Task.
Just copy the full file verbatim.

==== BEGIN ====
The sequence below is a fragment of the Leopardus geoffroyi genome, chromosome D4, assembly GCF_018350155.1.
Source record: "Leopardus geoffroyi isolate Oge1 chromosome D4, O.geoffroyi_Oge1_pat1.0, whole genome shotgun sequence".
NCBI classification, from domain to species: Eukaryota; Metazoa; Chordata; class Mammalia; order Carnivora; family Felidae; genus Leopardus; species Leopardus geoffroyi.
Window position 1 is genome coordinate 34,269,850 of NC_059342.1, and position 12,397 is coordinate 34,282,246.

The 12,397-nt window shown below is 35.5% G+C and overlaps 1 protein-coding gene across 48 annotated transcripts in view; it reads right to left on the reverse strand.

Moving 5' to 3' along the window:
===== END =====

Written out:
The sequence below is a fragment of the Leopardus geoffroyi genome, chromosome D4, assembly GCF_018350155.1.
Source record: "Leopardus geoffroyi isolate Oge1 chromosome D4, O.geoffroyi_Oge1_pat1.0, whole genome shotgun sequence".
NCBI classification, from domain to species: Eukaryota; Metazoa; Chordata; class Mammalia; order Carnivora; family Felidae; genus Leopardus; species Leopardus geoffroyi.
Window position 1 is genome coordinate 34,269,850 of NC_059342.1, and position 12,397 is coordinate 34,282,246.

The 12,397-nt window shown below is 35.5% G+C and overlaps 1 protein-coding gene across 48 annotated transcripts in view; it reads right to left on the reverse strand.

Moving 5' to 3' along the window: